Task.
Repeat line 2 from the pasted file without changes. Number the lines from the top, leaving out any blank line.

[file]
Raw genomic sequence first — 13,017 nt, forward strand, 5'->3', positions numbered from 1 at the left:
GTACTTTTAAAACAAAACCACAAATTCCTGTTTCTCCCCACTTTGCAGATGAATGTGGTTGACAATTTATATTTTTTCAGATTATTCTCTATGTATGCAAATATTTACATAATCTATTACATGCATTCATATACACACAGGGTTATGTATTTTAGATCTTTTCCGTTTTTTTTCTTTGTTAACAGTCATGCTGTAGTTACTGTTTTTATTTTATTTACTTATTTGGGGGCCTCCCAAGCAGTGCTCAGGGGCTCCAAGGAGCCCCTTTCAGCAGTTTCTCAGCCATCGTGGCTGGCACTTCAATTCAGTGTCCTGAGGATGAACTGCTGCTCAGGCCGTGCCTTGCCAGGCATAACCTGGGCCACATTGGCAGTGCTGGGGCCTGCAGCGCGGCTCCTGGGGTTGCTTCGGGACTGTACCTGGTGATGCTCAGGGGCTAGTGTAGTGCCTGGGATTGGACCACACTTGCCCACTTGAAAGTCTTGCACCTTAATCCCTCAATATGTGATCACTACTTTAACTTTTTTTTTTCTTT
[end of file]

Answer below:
GTACTTTTAAAACAAAACCACAAATTCCTGTTTCTCCCCACTTTGCAGATGAATGTGGTTGACAATTTATATTTTTTCAGATTATTCTCTATGTATGCAAATATTTACATAATCTATTACATGCATTCATATACACACAGGGTTATGTATTTTAGATCTTTTCCGTTTTTTTTCTTTGTTAACAGTCATGCTGTAGTTACTGTTTTTATTTTATTTACTTATTTGGGGGCCTCCCAAGCAGTGCTCAGGGGCTCCAAGGAGCCCCTTTCAGCAGTTTCTCAGCCATCGTGGCTGGCACTTCAATTCAGTGTCCTGAGGATGAACTGCTGCTCAGGCCGTGCCTTGCCAGGCATAACCTGGGCCACATTGGCAGTGCTGGGGCCTGCAGCGCGGCTCCTGGGGTTGCTTCGGGACTGTACCTGGTGATGCTCAGGGGCTAGTGTAGTGCCTGGGATTGGACCACACTTGCCCACTTGAAAGTCTTGCACCTTAATCCCTCAATATGTGATCACTACTTTAACTTTTTTTTTTCTTT